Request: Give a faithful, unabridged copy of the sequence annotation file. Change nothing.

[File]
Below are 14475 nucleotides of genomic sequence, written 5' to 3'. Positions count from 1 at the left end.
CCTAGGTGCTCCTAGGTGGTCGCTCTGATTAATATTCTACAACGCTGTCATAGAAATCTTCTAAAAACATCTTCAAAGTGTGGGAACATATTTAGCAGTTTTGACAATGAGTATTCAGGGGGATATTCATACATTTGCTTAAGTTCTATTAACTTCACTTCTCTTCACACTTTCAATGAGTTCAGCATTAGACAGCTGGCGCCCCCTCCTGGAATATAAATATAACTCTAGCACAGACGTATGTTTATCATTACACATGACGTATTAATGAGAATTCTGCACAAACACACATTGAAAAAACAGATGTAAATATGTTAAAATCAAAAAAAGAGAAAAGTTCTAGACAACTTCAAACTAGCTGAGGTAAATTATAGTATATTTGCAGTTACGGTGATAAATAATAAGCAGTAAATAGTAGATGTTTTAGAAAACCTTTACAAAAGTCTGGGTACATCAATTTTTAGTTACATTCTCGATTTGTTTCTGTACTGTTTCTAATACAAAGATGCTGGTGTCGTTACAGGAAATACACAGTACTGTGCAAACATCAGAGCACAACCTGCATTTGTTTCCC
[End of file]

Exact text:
Below are 14475 nucleotides of genomic sequence, written 5' to 3'. Positions count from 1 at the left end.
CCTAGGTGCTCCTAGGTGGTCGCTCTGATTAATATTCTACAACGCTGTCATAGAAATCTTCTAAAAACATCTTCAAAGTGTGGGAACATATTTAGCAGTTTTGACAATGAGTATTCAGGGGGATATTCATACATTTGCTTAAGTTCTATTAACTTCACTTCTCTTCACACTTTCAATGAGTTCAGCATTAGACAGCTGGCGCCCCCTCCTGGAATATAAATATAACTCTAGCACAGACGTATGTTTATCATTACACATGACGTATTAATGAGAATTCTGCACAAACACACATTGAAAAAACAGATGTAAATATGTTAAAATCAAAAAAAGAGAAAAGTTCTAGACAACTTCAAACTAGCTGAGGTAAATTATAGTATATTTGCAGTTACGGTGATAAATAATAAGCAGTAAATAGTAGATGTTTTAGAAAACCTTTACAAAAGTCTGGGTACATCAATTTTTAGTTACATTCTCGATTTGTTTCTGTACTGTTTCTAATACAAAGATGCTGGTGTCGTTACAGGAAATACACAGTACTGTGCAAACATCAGAGCACAACCTGCATTTGTTTCCC